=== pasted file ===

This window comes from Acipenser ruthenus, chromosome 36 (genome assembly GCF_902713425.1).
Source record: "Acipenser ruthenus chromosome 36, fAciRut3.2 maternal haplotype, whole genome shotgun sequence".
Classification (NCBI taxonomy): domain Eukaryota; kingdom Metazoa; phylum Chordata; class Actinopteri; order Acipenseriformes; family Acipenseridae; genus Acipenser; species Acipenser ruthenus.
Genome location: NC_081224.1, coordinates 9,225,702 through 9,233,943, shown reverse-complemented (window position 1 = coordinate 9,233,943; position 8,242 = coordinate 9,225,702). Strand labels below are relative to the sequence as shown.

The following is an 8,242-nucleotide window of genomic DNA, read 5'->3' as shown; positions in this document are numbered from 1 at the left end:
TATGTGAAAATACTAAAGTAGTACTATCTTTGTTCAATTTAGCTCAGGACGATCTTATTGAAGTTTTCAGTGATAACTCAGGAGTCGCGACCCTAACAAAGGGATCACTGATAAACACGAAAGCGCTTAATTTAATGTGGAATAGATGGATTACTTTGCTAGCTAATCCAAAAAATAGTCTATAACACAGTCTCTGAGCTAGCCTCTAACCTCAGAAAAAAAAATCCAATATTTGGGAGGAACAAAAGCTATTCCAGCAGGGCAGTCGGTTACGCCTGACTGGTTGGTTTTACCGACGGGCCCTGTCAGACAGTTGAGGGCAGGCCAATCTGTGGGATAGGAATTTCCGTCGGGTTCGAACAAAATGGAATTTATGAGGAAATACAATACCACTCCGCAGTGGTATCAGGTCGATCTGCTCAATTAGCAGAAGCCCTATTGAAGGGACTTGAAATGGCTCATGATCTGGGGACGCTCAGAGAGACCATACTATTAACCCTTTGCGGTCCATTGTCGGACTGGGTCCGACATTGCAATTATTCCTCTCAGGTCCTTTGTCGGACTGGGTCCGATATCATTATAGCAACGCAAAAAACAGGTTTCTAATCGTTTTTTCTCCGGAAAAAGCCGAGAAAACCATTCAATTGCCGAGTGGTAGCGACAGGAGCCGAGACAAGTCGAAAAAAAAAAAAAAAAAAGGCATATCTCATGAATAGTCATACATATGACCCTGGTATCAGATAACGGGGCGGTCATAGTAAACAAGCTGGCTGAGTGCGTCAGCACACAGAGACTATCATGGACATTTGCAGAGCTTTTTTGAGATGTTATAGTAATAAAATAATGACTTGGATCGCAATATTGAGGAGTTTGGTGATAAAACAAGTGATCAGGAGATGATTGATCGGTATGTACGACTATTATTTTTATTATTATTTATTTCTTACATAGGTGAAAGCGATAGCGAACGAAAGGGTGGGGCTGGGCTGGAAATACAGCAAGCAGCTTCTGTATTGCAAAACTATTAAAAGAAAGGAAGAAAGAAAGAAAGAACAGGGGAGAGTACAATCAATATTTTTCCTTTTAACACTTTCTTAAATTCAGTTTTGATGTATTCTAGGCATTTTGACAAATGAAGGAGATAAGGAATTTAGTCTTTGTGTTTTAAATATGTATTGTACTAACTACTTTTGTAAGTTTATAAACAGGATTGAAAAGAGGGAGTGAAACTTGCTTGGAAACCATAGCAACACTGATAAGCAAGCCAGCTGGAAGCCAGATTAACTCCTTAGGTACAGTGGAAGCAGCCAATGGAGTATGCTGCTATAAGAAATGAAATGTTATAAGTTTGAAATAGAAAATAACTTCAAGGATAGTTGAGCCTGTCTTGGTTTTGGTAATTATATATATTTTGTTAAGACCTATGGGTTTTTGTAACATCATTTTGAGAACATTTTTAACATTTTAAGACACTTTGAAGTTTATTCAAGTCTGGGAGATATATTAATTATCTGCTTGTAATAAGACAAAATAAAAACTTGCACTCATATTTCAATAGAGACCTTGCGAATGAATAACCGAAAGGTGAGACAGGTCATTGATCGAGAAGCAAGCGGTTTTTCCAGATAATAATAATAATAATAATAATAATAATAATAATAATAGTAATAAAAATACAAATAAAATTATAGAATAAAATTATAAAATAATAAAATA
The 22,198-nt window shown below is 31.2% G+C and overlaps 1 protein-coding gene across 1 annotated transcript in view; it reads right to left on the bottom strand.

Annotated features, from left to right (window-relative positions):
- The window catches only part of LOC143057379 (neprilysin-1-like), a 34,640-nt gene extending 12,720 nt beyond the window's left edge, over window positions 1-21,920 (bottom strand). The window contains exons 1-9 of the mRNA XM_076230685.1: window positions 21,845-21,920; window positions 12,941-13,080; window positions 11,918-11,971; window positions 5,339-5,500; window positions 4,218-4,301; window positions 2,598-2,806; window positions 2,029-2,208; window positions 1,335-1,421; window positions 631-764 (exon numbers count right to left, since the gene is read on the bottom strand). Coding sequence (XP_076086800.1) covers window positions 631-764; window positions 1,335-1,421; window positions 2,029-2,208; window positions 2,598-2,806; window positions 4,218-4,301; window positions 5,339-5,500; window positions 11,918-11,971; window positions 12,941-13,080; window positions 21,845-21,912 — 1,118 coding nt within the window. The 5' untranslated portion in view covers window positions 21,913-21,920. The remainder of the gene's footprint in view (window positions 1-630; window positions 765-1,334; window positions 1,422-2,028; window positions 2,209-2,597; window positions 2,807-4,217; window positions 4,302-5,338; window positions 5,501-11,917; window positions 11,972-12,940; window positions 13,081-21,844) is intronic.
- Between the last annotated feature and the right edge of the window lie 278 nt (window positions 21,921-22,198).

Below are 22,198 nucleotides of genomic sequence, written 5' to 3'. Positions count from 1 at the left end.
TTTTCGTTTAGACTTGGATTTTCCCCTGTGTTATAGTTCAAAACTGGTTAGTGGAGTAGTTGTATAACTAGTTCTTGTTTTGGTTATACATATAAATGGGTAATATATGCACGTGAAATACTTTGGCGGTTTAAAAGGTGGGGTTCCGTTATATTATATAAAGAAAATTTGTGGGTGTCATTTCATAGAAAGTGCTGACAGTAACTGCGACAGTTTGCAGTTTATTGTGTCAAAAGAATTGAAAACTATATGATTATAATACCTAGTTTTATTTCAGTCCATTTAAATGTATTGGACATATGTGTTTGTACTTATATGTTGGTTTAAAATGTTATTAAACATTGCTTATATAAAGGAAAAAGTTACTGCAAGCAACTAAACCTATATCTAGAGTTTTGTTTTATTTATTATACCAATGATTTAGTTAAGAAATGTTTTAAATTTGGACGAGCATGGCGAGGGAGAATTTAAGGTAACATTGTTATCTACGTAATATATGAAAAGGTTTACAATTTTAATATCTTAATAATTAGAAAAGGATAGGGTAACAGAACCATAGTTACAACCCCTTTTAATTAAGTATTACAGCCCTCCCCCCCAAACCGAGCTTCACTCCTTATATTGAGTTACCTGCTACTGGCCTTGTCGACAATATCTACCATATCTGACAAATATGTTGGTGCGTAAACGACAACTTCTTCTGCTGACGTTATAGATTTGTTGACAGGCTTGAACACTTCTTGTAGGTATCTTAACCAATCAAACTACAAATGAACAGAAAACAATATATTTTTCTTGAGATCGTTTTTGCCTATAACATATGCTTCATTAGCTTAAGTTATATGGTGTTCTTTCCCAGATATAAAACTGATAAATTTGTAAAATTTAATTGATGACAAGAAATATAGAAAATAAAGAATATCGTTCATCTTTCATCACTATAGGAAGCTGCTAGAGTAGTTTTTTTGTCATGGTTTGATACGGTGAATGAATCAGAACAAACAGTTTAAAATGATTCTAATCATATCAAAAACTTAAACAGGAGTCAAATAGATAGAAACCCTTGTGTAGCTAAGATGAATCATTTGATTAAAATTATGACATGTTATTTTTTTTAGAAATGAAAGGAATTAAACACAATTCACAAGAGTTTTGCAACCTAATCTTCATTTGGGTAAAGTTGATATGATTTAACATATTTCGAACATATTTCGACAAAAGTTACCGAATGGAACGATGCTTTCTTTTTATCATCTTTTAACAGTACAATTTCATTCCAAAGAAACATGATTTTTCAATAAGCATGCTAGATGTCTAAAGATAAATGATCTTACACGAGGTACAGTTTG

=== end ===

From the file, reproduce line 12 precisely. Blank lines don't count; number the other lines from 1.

TTTTCGTTTAGACTTGGATTTTCCCCTGTGTTATAGTTCAAAACTGGTTAGTGGAGTAGTTGTATAACTAGTTCTTGTTTTGGTTATACATATAAATGGGTAATATATGCACGTGAAATACTTTGGCGGTTTAAAAGGTGGGGTTCCGTTATATTATATAAAGAAAATTTGTGGGTGTCATTTCATAGAAAGTGCTGACAGTAACTGCGACAGTTTGCAGTTTATTGTGTCAAAAGAATTGAAAACTATATGATTATAATACCTAGTTTTATTTCAGTCCATTTAAATGTATTGGACATATGTGTTTGTACTTATATGTTGGTTTAAAATGTTATTAAACATTGCTTATATAAAGGAAAAAGTTACTGCAAGCAACTAAACCTATATCTAGAGTTTTGTTTTATTTATTATACCAATGATTTAGTTAAGAAATGTTTTAAATTTGGACGAGCATGGCGAGGGAGAATTTAAGGTAACATTGTTATCTACGTAATATATGAAAAGGTTTACAATTTTAATATCTTAATAATTAGAAAAGGATAGGGTAACAGAACCATAGTTACAACCCCTTTTAATTAAGTATTACAGCCCTCCCCCCCAAACCGAGCTTCACTCCTTATATTGAGTTACCTGCTACTGGCCTTGTCGACAATATCTACCATATCTGACAAATATGTTGGTGCGTAAACGACAACTTCTTCTGCTGACGTTATAGATTTGTTGACAGGCTTGAACACTTCTTGTAGGTATCTTAACCAATCAAACTACAAATGAACAGAAAACAATATATTTTTCTTGAGATCGTTTTTGCCTATAACATATGCTTCATTAGCTTAAGTTATATGGTGTTCTTTCCCAGATATAAAACTGATAAATTTGTAAAATTTAATTGATGACAAGAAATATAGAAAATAAAGAATATCGTTCATCTTTCATCACTATAGGAAGCTGCTAGAGTAGTTTTTTTGTCATGGTTTGATACGGTGAATGAATCAGAACAAACAGTTTAAAATGATTCTAATCATATCAAAAACTTAAACAGGAGTCAAATAGATAGAAACCCTTGTGTAGCTAAGATGAATCATTTGATTAAAATTATGACATGTTATTTTTTTTAGAAATGAAAGGAATTAAACACAATTCACAAGAGTTTTGCAACCTAATCTTCATTTGGGTAAAGTTGATATGATTTAACATATTTCGAACATATTTCGACAAAAGTTACCGAATGGAACGATGCTTTCTTTTTATCATCTTTTAACAGTACAATTTCATTCCAAAGAAACATGATTTTTCAATAAGCATGCTAGATGTCTAAAGATAAATGATCTTACACGAGGTACAGTTTG